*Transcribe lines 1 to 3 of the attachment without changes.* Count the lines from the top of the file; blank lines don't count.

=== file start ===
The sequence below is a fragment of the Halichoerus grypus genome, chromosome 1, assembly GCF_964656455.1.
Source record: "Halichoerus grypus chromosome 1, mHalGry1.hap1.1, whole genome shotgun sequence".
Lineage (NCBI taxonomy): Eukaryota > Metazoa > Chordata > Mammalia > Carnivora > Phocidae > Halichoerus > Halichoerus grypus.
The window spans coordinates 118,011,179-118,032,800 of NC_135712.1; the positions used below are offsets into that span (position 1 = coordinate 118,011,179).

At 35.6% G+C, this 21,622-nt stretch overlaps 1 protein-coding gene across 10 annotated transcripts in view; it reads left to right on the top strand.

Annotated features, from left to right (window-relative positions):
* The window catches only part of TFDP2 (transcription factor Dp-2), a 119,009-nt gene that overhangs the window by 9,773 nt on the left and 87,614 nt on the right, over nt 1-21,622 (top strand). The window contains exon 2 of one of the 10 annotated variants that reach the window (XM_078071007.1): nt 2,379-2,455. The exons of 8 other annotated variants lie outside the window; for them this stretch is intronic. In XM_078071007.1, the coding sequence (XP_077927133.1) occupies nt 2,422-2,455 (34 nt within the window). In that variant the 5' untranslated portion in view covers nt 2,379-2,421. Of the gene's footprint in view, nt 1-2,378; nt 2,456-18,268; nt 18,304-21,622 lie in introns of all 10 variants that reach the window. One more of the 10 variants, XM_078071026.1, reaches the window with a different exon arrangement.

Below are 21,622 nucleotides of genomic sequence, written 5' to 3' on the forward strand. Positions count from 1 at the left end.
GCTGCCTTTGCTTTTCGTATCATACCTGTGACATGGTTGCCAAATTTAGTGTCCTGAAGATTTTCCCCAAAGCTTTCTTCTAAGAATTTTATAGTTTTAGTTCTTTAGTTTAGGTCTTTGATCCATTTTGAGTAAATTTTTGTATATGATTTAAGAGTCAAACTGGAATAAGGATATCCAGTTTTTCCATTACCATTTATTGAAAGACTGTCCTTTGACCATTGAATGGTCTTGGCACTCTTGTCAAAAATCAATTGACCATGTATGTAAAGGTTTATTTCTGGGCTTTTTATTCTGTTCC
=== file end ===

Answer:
The sequence below is a fragment of the Halichoerus grypus genome, chromosome 1, assembly GCF_964656455.1.
Source record: "Halichoerus grypus chromosome 1, mHalGry1.hap1.1, whole genome shotgun sequence".
Lineage (NCBI taxonomy): Eukaryota > Metazoa > Chordata > Mammalia > Carnivora > Phocidae > Halichoerus > Halichoerus grypus.